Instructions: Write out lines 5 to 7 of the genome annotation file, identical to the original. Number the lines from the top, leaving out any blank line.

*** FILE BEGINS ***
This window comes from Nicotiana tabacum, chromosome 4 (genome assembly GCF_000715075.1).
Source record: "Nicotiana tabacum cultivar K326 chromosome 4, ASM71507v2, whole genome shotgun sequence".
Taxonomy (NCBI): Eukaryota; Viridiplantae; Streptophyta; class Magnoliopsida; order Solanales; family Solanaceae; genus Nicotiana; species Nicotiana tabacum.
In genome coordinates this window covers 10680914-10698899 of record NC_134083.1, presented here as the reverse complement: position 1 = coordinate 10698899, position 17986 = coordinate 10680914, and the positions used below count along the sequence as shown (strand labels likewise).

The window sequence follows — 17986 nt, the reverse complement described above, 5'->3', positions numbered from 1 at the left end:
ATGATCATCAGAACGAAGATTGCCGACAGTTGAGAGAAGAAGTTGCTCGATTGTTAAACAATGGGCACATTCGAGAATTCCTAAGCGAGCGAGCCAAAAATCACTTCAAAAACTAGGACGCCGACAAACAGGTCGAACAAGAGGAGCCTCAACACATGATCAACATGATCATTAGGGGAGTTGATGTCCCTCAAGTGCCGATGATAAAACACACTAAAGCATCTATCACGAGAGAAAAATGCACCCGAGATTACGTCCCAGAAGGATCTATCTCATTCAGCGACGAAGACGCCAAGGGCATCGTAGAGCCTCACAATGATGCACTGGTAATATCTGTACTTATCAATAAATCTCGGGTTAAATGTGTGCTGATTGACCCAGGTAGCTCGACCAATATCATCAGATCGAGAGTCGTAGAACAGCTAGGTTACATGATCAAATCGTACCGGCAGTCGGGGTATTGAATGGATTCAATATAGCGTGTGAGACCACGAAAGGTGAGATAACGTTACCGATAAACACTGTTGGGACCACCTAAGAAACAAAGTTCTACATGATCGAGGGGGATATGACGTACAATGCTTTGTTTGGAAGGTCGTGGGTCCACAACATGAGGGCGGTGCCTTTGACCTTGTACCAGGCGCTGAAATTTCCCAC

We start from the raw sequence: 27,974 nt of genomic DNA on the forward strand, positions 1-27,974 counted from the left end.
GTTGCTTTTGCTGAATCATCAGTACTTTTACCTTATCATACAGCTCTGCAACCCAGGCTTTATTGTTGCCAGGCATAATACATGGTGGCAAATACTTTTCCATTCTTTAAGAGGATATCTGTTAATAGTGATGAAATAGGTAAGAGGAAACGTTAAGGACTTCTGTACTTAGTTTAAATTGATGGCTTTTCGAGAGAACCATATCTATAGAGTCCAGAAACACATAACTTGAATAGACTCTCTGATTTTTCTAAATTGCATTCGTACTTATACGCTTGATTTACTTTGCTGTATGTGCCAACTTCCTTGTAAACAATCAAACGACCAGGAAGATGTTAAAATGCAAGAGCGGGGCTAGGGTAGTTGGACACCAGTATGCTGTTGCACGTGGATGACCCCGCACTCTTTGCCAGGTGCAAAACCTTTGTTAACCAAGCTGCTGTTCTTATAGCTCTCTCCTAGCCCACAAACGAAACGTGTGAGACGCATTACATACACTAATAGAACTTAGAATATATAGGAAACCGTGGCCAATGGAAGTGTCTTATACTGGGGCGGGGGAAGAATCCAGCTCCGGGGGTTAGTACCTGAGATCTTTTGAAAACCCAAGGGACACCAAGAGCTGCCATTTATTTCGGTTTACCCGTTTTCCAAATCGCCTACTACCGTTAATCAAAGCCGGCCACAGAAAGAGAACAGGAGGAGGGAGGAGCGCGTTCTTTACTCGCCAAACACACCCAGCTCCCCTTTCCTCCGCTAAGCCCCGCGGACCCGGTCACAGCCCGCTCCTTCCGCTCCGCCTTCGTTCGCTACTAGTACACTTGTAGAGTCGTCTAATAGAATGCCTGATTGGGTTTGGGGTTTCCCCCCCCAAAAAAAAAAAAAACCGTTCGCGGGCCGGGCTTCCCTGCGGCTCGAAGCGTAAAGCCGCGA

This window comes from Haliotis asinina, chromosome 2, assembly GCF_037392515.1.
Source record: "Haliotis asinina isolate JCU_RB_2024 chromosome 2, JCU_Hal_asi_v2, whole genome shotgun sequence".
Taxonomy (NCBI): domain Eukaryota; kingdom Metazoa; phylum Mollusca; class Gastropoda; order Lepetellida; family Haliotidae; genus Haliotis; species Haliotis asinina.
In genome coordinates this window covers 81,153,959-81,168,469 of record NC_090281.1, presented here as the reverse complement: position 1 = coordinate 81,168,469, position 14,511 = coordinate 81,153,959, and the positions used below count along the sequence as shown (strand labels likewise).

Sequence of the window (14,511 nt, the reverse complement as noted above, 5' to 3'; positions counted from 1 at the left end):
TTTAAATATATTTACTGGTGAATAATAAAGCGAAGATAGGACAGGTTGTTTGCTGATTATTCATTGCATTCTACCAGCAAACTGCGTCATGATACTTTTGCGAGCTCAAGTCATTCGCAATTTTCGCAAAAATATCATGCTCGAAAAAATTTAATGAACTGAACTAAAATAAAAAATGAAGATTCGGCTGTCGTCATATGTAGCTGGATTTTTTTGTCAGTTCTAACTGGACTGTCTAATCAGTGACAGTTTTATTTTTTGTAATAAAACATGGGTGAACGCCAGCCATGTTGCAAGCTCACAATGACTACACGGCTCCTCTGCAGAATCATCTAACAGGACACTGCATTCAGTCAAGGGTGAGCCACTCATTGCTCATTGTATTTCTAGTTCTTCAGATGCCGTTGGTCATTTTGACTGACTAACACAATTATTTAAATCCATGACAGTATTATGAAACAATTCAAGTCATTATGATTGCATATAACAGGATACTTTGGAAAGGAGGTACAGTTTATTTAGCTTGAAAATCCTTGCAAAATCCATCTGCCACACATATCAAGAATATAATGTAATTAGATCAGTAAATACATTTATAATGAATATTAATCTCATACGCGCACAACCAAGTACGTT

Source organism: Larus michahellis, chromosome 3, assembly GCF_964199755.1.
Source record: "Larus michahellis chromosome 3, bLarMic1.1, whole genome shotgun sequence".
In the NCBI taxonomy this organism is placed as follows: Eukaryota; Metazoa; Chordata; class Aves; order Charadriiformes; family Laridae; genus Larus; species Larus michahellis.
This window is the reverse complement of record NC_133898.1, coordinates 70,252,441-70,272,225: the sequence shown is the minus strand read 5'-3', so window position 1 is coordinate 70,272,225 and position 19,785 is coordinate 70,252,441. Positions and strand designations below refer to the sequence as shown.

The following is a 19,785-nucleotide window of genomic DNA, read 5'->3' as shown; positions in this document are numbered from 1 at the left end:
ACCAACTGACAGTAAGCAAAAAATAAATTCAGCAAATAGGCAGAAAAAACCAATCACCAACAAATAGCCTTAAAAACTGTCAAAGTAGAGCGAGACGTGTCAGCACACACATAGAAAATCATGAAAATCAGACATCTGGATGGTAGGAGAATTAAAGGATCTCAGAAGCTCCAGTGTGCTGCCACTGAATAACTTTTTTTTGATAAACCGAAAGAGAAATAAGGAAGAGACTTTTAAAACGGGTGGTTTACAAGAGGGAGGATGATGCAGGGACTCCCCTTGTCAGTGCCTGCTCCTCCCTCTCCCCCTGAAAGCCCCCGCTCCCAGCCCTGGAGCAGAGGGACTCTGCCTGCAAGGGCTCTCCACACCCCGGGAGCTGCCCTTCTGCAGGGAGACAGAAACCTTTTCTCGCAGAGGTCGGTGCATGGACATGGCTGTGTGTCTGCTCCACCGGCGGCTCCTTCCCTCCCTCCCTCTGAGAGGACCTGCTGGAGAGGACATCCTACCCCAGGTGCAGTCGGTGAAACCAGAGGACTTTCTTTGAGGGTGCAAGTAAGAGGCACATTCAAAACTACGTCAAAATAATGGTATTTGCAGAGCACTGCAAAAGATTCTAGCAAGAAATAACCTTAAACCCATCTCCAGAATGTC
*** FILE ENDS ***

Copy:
The window sequence follows — 17986 nt, the reverse complement described above, 5'->3', positions numbered from 1 at the left end:
ATGATCATCAGAACGAAGATTGCCGACAGTTGAGAGAAGAAGTTGCTCGATTGTTAAACAATGGGCACATTCGAGAATTCCTAAGCGAGCGAGCCAAAAATCACTTCAAAAACTAGGACGCCGACAAACAGGTCGAACAAGAGGAGCCTCAACACATGATCAACATGATCATTAGGGGAGTTGATGTCCCTCAAGTGCCGATGATAAAACACACTAAAGCATCTATCACGAGAGAAAAATGCACCCGAGATTACGTCCCAGAAGGATCTATCTCATTCAGCGACGAAGACGCCAAGGGCATCGTAGAGCCTCACAATGATGCACTGGTAATATCTGTACTTATCAATAAATCTCGGGTTAAATGTGTGCTGATTGACCCAGGTAGCTCGACCAATATCATCAGATCGAGAGTCGTAGAACAGCTAGGTTACATGATCAAATCGTACCGGCAGTCGGGGTATTGAATGGATTCAATATAGCGTGTGAGACCACGAAAGGTGAGATAACGTTACCGATAAACACTGTTGGGACCACCTAAGAAACAAAGTTCTACATGATCGAGGGGGATATGACGTACAATGCTTTGTTTGGAAGGTCGTGGGTCCACAACATGAGGGCGGTGCCTTTGACCTTGTACCAGGCGCTGAAATTTCCCAC

We start from the raw sequence: 27,974 nt of genomic DNA on the forward strand, positions 1-27,974 counted from the left end.